Updated inventory was completed at the end of each day and duplicated by at least two leaders to ensure accuracy. Based on the end-of day inventory, distribution was planned for the following day.
PPE Donation Distribution
The organizing team of students were able to serve in a unique role as an unbiased third party with no formal affiliation to the local hospital systems. Medical student leaders worked closely with donors, TUSOM administration, local hospitals, and frontline providers to coordinate PPE donation distribution. Student leaders served as liaisons with local hospital administration, supply chain managers, and infection control. This empowered student leaders to make informed decisions regarding which hospitals and which supplies were in the most need on a continuous basis. Student leaders devised an allocation algorithm emphasizing equity and transparency based on COVID-19 patient censuses and hospital supply inventory. Furthermore, donor wishes for distribution were also honored (i.e. donors were allowed to specify sites to receive their donation). PPE donations were distributed to a total of seventeen hospitals in the greater New Orleans area.
PPE Donation Total and Project Resolution
The COVID Response Group PPE Donation Drive took place between Friday, March 20th and Wednesday, May 6th. In 48 days, five student leaders and 82 student volunteers logged 2,142 combined hours exclusively for PPE donation efforts (excluding additional COVID-19 related volunteer activities and support).
Scores of individuals and local businesses contributed whatever PPE they could find. As media coverage of the outbreak in New Orleans increased, corporate interest did as well. At the end of the PPE donation drive efforts, donations from 85 individuals and 84 businesses were allocated to 17 local hospitals and healthcare facilities. In total, the group distributed 29,217 N95s, 181,467 surgical masks, 22,747 face shields, 1,100 goggles, 3,382 boxes of gloves, 13,446 gowns and coveralls, 4,525 sleeve, shoe, and head covers, 175 pairs of scrubs, 762 bottles of hand sanitizer, 699 bottles of cleaning supplies, and 38 tablets.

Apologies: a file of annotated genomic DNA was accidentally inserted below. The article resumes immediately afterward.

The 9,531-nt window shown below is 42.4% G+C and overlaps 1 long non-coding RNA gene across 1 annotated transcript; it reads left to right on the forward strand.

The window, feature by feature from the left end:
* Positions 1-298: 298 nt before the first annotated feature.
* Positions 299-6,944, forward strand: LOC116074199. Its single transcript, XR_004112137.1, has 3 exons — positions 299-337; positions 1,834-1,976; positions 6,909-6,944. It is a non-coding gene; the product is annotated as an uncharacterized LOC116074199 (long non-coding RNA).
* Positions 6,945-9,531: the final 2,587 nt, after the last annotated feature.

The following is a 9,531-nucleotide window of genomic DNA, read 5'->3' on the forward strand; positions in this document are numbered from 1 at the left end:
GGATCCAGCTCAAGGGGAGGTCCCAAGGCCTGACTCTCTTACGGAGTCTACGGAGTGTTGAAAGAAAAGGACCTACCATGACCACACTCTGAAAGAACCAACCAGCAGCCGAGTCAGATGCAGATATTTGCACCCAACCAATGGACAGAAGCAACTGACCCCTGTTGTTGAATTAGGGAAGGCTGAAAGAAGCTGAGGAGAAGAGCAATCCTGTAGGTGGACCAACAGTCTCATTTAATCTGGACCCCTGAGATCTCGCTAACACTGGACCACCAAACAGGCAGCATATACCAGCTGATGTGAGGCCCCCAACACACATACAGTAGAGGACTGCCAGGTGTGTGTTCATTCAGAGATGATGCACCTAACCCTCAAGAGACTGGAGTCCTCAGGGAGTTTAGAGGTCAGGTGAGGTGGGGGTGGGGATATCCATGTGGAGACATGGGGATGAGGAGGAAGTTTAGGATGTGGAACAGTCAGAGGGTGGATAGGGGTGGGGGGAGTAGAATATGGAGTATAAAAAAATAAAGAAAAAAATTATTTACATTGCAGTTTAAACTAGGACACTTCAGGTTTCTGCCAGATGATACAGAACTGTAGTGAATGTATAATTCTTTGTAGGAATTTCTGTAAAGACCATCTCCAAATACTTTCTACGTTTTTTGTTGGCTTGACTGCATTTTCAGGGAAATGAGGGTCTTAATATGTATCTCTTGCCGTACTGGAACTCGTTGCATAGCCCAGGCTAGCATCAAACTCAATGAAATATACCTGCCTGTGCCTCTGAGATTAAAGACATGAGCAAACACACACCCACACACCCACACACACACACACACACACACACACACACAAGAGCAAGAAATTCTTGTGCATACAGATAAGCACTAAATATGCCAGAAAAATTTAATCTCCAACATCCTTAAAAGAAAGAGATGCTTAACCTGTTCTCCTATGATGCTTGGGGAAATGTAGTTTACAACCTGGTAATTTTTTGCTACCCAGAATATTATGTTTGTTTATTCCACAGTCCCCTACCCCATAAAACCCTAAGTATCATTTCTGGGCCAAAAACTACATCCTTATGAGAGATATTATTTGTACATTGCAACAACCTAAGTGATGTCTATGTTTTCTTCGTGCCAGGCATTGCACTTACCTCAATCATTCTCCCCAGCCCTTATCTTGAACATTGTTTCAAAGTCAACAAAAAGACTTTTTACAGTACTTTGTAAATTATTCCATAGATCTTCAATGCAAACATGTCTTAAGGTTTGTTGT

Toward the end of the drive, smaller community-based donation plummeted, and donations primarily began to come from bulk shipments from national corporations and groups (Apple, Life Preservation Initiate, etc.). As the volume of donations continued to decline and walk-in donations ceased, it became clear that it would be more practical to have TUSOM Administration take over the PPE Donation efforts especially with the large corporate donations. Additionally, the student leaders were beginning to return to clinical rotations and other educational obligations such as their national licensing exams (Step 1 and Step 2CK) and could not feasibly devote full days to the project.
Social Media Campaigns and News Appearances
With the creation of the COVID Response Group PPE Donation Drive, it became immediately clear that social media would allow information regarding donation efforts to reach a larger audience. Accounts on Facebook, Instagram, and Twitter social media platforms were created. Social media platforms were used to advertise the PPE donation efforts and provide donation information, make COVID Response Group announcements, report PPE donation numbers, thank donors and volunteers, and highlight other TUSOM student projects related to COVID-19 efforts.
Student leaders were interviewed on both local and national print and broadcast media, allowing the COVID Response Group to promote PPE donation efforts and engage with the community on a larger scale. Leaders collaborated with the medical school and hospital public relations departments to ensure consistent messaging and get aid in connecting to local and national media outlets. This exposure helped attract large donations and greater community outreach.
Working with local and national community organizations, including nonprofits and organizations created specifically to tackle PPE shortages, the Response Group student leaders worked to increase community engagement. This was done in concert with local and national media appearances and social media campaigns. Community partnerships allowed continued widespread dissemination of the group’s messaging and resulted in significantly increased donations. Many local organizations, including The New Orleans Chinese Association, The Cajun Army, local branches of GetMePPE and GetUsPPE, and Supplies for Saints, used our hospital distribution network to get donated supplies they received to the front lines.
Discussion: Lessons and Application for other Student-Run Clinic Systems
As the COVID-19 pandemic rages on within the United States and abroad, medical education – and how students engage with their community – has transformed in response to create new safe clinical spaces for providers, students, and patients. While medical students are being allowed back into the clinical sphere, the possibility of additional surges of cases may interrupt their clinical duties again in the coming year. Furthermore, as some cities begin to flatten the curve, others are just beginning to see the types of surges that epicenters, such as New Orleans, experienced earlier in the year.